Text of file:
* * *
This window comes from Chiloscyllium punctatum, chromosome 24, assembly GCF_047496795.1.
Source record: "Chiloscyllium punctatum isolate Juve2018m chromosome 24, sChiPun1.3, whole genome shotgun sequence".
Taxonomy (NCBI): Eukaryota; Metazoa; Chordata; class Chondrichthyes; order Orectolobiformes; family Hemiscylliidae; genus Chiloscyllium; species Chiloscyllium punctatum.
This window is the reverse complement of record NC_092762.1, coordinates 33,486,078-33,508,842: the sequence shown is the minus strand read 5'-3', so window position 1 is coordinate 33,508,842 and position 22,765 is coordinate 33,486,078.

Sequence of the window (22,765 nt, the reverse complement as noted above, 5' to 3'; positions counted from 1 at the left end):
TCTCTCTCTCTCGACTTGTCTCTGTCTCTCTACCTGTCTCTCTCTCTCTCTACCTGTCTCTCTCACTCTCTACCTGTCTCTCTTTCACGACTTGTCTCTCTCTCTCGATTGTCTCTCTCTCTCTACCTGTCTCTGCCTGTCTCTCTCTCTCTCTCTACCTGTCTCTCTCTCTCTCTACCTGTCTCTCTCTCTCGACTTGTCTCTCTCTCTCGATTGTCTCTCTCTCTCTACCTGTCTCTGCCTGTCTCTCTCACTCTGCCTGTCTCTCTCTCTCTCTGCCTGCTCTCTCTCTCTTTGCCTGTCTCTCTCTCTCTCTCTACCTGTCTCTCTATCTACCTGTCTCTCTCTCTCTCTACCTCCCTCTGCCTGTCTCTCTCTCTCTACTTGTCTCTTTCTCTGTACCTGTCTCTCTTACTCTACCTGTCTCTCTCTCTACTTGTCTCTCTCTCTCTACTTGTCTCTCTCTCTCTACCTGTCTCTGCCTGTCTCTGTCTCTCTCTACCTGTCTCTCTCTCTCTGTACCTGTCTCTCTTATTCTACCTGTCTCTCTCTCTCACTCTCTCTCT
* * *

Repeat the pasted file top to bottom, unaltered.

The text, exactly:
This window comes from Chiloscyllium punctatum, chromosome 24, assembly GCF_047496795.1.
Source record: "Chiloscyllium punctatum isolate Juve2018m chromosome 24, sChiPun1.3, whole genome shotgun sequence".
Taxonomy (NCBI): Eukaryota; Metazoa; Chordata; class Chondrichthyes; order Orectolobiformes; family Hemiscylliidae; genus Chiloscyllium; species Chiloscyllium punctatum.
This window is the reverse complement of record NC_092762.1, coordinates 33,486,078-33,508,842: the sequence shown is the minus strand read 5'-3', so window position 1 is coordinate 33,508,842 and position 22,765 is coordinate 33,486,078.

Sequence of the window (22,765 nt, the reverse complement as noted above, 5' to 3'; positions counted from 1 at the left end):
TCTCTCTCTCTCGACTTGTCTCTGTCTCTCTACCTGTCTCTCTCTCTCTCTACCTGTCTCTCTCACTCTCTACCTGTCTCTCTTTCACGACTTGTCTCTCTCTCTCGATTGTCTCTCTCTCTCTACCTGTCTCTGCCTGTCTCTCTCTCTCTCTCTACCTGTCTCTCTCTCTCTCTACCTGTCTCTCTCTCTCGACTTGTCTCTCTCTCTCGATTGTCTCTCTCTCTCTACCTGTCTCTGCCTGTCTCTCTCACTCTGCCTGTCTCTCTCTCTCTCTGCCTGCTCTCTCTCTCTTTGCCTGTCTCTCTCTCTCTCTCTACCTGTCTCTCTATCTACCTGTCTCTCTCTCTCTCTACCTCCCTCTGCCTGTCTCTCTCTCTCTACTTGTCTCTTTCTCTGTACCTGTCTCTCTTACTCTACCTGTCTCTCTCTCTACTTGTCTCTCTCTCTCTACTTGTCTCTCTCTCTCTACCTGTCTCTGCCTGTCTCTGTCTCTCTCTACCTGTCTCTCTCTCTCTGTACCTGTCTCTCTTATTCTACCTGTCTCTCTCTCTCACTCTCTCTCT